The Italian designer Gianni Versace -- a bearded, vivacious Calabrian who lives and works by the credo MORE IS MORE -- was sitting in his baroque atelier on the Via Gesu in Milan almost two years ago, talking about how he bought a palatial home on Ocean Drive in that mecca of Florida hip, South Beach.
I will never forget that conversation.
"I was on the way to Cuba," he said, "and I stopped just for 10 hours in Miami. I said to the driver, don't bring me to anything boring, just bring me to where the action is, where the young people go. He dropped me at News Cafe. After five minutes -- five minutes! -- I said to my boyfriend, Antonio, 'You can go to Cuba!' I stayed 15 days and bought the house right away."
Such a multimillion-dollar impulse purchase is nothing in fashion -- a world rife with impulses of every stripe. But a designer of Mr. Versace's international stature speaking openly about having a boyfriend . . . well, that's something that doesn't happen every day. Although it is the worst-kept secret in the world that the fashion industry is dominated by gay men, few designers talk to the press about their homosexuality or their relationships. And, when they do take a journalist into their confidence, they usually turn the microcassette recorder off.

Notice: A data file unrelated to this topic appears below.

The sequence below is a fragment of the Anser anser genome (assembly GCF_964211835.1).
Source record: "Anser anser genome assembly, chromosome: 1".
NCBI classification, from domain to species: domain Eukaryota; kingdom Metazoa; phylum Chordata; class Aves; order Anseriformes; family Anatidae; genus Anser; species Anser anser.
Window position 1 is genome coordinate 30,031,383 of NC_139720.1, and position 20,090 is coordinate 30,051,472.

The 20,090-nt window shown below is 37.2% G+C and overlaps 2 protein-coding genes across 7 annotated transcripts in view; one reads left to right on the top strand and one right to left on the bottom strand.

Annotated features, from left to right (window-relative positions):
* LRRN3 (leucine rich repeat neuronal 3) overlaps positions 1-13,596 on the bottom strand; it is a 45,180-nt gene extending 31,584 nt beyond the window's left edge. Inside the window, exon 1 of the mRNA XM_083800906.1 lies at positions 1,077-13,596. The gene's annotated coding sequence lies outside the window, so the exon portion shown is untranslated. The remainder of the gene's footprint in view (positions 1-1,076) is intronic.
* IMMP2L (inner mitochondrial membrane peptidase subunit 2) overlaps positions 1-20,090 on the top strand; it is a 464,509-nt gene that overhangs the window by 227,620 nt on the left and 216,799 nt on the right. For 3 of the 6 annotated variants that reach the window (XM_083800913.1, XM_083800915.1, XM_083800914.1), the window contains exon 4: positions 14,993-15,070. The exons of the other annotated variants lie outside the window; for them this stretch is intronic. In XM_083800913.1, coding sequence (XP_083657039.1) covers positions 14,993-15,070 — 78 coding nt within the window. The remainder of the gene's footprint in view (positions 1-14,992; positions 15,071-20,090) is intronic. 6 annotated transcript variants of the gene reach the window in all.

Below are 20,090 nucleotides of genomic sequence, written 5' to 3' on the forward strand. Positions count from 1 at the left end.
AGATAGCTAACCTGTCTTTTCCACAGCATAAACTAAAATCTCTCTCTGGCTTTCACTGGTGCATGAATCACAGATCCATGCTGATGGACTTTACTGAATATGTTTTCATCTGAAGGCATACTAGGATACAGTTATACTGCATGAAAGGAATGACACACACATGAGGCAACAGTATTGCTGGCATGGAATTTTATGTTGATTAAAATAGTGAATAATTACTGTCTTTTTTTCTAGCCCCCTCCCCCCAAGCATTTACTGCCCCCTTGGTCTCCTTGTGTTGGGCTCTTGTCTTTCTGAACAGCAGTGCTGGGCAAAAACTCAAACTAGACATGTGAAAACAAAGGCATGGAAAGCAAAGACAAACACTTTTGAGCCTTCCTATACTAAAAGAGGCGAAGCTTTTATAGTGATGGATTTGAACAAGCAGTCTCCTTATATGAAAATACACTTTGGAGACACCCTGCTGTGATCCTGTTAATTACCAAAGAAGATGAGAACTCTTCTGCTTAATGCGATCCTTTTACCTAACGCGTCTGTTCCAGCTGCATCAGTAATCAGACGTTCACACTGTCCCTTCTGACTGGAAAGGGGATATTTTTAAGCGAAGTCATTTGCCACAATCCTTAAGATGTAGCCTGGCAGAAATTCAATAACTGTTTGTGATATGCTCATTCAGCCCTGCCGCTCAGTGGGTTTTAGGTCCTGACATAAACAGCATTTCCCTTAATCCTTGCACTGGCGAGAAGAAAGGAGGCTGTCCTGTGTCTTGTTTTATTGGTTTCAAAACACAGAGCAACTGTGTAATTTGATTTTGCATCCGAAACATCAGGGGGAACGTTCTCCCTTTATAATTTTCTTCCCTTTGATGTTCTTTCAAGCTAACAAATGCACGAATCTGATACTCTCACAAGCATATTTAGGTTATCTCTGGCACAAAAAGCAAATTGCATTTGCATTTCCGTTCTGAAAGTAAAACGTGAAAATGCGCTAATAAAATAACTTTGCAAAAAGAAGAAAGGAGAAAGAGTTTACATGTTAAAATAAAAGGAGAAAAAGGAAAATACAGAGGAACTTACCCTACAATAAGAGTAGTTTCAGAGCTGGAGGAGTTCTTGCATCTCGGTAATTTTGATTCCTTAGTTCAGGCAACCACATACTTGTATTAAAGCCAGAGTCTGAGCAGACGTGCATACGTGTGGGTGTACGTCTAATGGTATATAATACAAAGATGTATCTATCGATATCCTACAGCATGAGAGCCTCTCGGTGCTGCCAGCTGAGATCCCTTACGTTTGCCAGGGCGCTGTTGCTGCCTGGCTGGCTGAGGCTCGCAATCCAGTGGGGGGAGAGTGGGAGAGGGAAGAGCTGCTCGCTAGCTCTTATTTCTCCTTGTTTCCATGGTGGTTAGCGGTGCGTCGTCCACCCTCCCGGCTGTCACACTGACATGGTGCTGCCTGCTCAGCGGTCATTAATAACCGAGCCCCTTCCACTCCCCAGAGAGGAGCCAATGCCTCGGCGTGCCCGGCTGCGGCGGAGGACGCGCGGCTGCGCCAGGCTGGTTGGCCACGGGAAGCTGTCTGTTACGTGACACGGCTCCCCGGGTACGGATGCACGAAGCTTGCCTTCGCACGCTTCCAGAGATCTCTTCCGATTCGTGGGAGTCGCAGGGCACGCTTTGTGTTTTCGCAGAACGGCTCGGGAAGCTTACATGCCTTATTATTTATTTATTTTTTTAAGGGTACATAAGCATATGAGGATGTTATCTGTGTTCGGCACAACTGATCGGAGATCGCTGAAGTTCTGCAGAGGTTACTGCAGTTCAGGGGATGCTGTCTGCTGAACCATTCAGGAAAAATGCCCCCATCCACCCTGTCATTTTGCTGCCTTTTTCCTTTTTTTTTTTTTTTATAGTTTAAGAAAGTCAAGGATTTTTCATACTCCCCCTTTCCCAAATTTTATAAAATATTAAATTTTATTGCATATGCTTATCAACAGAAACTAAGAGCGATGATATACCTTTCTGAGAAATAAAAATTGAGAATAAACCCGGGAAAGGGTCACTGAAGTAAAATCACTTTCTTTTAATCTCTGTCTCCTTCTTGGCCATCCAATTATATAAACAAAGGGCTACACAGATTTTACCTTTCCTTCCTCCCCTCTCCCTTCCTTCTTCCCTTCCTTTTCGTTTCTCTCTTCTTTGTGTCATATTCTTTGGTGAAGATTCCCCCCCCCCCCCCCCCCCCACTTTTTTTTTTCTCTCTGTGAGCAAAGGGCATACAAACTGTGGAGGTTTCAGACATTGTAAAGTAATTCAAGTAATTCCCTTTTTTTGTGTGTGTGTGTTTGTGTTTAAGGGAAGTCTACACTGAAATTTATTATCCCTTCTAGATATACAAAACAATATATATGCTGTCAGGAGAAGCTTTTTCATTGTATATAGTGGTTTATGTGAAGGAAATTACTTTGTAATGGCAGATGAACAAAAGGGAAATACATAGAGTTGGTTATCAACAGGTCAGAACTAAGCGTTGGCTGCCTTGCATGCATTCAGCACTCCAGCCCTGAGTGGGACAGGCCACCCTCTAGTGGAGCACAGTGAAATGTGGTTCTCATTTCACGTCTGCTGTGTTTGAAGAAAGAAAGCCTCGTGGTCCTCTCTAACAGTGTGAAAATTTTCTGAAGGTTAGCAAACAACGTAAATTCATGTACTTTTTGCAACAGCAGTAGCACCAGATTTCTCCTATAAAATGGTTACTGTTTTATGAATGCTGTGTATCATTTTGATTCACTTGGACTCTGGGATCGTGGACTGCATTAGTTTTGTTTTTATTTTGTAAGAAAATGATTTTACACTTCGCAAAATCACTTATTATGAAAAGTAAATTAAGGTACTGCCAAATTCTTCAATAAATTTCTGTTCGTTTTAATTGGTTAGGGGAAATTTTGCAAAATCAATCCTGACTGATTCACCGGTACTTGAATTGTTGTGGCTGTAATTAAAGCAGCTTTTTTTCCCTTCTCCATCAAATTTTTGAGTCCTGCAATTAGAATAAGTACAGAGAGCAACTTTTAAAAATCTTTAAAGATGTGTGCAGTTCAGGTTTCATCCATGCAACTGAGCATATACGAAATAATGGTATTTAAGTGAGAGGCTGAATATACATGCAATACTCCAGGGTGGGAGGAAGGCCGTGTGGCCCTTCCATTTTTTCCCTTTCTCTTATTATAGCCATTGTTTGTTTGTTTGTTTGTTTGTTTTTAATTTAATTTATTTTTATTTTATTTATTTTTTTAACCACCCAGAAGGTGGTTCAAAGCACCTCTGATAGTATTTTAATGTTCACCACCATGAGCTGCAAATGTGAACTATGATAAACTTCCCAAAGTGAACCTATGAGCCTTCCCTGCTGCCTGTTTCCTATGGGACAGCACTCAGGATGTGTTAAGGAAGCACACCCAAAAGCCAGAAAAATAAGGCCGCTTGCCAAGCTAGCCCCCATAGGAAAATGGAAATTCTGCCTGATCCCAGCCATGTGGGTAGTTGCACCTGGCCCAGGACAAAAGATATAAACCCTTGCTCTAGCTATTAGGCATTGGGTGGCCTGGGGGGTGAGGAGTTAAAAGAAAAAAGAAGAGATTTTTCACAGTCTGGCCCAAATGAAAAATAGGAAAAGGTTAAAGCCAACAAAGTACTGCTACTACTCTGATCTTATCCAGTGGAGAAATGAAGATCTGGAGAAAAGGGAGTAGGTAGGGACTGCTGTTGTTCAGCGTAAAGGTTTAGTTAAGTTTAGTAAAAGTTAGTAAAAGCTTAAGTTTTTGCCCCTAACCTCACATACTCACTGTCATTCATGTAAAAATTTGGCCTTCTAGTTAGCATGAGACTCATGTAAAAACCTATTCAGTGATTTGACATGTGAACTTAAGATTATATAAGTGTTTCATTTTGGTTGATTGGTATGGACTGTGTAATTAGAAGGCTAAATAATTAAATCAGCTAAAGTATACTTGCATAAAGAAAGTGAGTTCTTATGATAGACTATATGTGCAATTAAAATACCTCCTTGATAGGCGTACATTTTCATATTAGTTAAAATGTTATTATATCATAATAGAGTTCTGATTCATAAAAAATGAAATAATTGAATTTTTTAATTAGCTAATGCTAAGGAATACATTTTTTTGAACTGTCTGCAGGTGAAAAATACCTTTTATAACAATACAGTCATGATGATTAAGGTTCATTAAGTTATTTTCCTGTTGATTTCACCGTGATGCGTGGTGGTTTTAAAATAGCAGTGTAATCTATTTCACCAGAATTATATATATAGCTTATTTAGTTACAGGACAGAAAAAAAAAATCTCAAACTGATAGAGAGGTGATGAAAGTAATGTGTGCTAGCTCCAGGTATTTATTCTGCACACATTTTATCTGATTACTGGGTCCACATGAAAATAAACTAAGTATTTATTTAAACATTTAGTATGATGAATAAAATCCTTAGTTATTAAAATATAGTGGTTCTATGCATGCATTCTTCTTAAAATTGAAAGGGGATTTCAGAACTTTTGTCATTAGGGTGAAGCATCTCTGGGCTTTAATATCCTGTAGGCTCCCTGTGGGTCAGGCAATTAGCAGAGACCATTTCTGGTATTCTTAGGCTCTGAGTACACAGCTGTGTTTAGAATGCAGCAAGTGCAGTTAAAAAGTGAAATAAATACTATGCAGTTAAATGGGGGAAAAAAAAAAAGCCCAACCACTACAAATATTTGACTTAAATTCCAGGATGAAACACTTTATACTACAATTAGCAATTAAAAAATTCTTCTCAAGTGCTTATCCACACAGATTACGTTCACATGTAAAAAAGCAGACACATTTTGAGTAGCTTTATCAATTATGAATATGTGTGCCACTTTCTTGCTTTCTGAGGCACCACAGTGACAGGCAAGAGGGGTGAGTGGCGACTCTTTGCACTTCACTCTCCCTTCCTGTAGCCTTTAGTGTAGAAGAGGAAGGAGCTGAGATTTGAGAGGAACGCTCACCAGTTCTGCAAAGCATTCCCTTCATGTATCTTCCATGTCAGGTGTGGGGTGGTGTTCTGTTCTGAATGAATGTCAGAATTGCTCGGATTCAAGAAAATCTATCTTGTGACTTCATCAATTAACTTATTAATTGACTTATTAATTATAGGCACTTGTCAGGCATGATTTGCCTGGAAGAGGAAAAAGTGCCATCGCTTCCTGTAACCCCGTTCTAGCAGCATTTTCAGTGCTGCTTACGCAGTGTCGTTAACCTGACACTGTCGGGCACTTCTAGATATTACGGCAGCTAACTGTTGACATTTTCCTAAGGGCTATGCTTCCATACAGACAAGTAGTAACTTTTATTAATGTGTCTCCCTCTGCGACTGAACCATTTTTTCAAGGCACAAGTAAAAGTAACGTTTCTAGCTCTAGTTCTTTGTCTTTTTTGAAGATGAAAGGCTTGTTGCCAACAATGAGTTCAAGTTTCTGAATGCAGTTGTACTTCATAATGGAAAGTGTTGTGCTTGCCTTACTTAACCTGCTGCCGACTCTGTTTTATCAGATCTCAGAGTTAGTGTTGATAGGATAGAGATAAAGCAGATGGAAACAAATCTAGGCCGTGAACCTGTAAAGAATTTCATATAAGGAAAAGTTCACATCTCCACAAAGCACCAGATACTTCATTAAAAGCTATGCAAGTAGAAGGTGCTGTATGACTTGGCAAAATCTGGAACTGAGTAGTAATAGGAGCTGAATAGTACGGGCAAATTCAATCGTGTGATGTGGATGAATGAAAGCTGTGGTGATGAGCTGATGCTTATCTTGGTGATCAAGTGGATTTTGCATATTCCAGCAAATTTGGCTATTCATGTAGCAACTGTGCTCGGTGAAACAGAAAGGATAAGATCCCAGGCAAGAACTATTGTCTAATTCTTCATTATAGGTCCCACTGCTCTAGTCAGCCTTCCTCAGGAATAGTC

Speculation about who is gay and who isn't gay in fashion is as old as gossip itself. But the talk reached a fever pitch last week with the publication of "Obsession," the unauthorized biography of Calvin Klein by Steven Gaines and Sharon Churcher.
The authors, one of whom muckraked Halston before setting his sights on Calvin, suggest that Mr. Klein, who is married to his "muse," the former Kelly Rector, and has a daughter from a previous marriage, is bisexual. They say he had an affair with the late designer Perry Ellis, often fell in love with straight men, summered in the Fire Island Pines on Long Island and paid for sex with men, including porn stars. Published reports say Mr. Klein -- through a channel of friendly entertainment moguls derisively called the Velvet Mafia -- tried to have the book quashed for $5 million. The New York Post dedicated an entire column to the tawdriest of the "allegations" last week.
Fashion insiders just gave it one big yawn. Really, how shocking is it to learn that someone who designs dresses, sells cologne and plasters a skinny nude white girl and a white boy rapper in his underwear on bus shelters all over town may be bisexual? As revelations go, this is not a J. Edgar Hoover seismic whoop-de-doo.
Sadly, Mr. Klein's sexuality -- whatever it truly is -- is being reported as an "allegation," right alongside tales of drug abuse, plastic surgery and '70s-era good-time debauchery. You'd think the "Obsession" book revealed Mr. Klein to be an ax murderer instead of someone who may have been caught doing the nasty in a hallway during Roy Cohn's 1978 New Year's Eve party at Studio 54. At worst, such revelations suggest that someone known for good taste may have done some tasteless things in the past. As of last week, Mr. Klein was not commenting on any of it.